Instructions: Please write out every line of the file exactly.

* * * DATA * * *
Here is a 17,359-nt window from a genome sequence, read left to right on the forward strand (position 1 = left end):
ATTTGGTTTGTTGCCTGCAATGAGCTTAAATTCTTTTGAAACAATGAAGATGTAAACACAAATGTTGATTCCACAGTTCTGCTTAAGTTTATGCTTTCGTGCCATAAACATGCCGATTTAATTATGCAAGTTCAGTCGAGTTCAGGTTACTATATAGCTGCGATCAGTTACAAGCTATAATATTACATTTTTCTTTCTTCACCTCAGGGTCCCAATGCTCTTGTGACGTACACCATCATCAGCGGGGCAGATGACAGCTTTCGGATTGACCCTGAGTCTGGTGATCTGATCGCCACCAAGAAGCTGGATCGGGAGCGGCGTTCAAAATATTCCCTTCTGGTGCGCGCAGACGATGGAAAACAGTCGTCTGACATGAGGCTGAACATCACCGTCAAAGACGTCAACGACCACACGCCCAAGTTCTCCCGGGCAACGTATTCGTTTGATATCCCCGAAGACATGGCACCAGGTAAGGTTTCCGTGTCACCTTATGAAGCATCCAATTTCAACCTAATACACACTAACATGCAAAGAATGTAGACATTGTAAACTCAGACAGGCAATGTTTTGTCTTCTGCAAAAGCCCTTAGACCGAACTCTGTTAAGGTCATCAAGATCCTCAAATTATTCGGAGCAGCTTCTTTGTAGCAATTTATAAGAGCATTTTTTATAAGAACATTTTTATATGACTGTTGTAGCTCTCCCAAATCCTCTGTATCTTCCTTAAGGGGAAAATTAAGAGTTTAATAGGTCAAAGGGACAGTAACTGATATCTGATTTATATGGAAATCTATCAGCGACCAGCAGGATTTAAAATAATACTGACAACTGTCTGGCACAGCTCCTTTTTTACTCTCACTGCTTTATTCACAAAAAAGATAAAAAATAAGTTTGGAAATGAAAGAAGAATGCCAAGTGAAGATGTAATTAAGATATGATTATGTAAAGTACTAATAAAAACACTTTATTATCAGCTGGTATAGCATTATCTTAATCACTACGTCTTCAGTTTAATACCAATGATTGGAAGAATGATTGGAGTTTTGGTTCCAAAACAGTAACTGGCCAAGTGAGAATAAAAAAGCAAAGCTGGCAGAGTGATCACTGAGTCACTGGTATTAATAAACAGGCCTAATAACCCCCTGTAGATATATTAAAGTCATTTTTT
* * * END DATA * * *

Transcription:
Here is a 17,359-nt window from a genome sequence, read left to right on the forward strand (position 1 = left end):
ATTTGGTTTGTTGCCTGCAATGAGCTTAAATTCTTTTGAAACAATGAAGATGTAAACACAAATGTTGATTCCACAGTTCTGCTTAAGTTTATGCTTTCGTGCCATAAACATGCCGATTTAATTATGCAAGTTCAGTCGAGTTCAGGTTACTATATAGCTGCGATCAGTTACAAGCTATAATATTACATTTTTCTTTCTTCACCTCAGGGTCCCAATGCTCTTGTGACGTACACCATCATCAGCGGGGCAGATGACAGCTTTCGGATTGACCCTGAGTCTGGTGATCTGATCGCCACCAAGAAGCTGGATCGGGAGCGGCGTTCAAAATATTCCCTTCTGGTGCGCGCAGACGATGGAAAACAGTCGTCTGACATGAGGCTGAACATCACCGTCAAAGACGTCAACGACCACACGCCCAAGTTCTCCCGGGCAACGTATTCGTTTGATATCCCCGAAGACATGGCACCAGGTAAGGTTTCCGTGTCACCTTATGAAGCATCCAATTTCAACCTAATACACACTAACATGCAAAGAATGTAGACATTGTAAACTCAGACAGGCAATGTTTTGTCTTCTGCAAAAGCCCTTAGACCGAACTCTGTTAAGGTCATCAAGATCCTCAAATTATTCGGAGCAGCTTCTTTGTAGCAATTTATAAGAGCATTTTTTATAAGAACATTTTTATATGACTGTTGTAGCTCTCCCAAATCCTCTGTATCTTCCTTAAGGGGAAAATTAAGAGTTTAATAGGTCAAAGGGACAGTAACTGATATCTGATTTATATGGAAATCTATCAGCGACCAGCAGGATTTAAAATAATACTGACAACTGTCTGGCACAGCTCCTTTTTTACTCTCACTGCTTTATTCACAAAAAAGATAAAAAATAAGTTTGGAAATGAAAGAAGAATGCCAAGTGAAGATGTAATTAAGATATGATTATGTAAAGTACTAATAAAAACACTTTATTATCAGCTGGTATAGCATTATCTTAATCACTACGTCTTCAGTTTAATACCAATGATTGGAAGAATGATTGGAGTTTTGGTTCCAAAACAGTAACTGGCCAAGTGAGAATAAAAAAGCAAAGCTGGCAGAGTGATCACTGAGTCACTGGTATTAATAAACAGGCCTAATAACCCCCTGTAGATATATTAAAGTCATTTTTT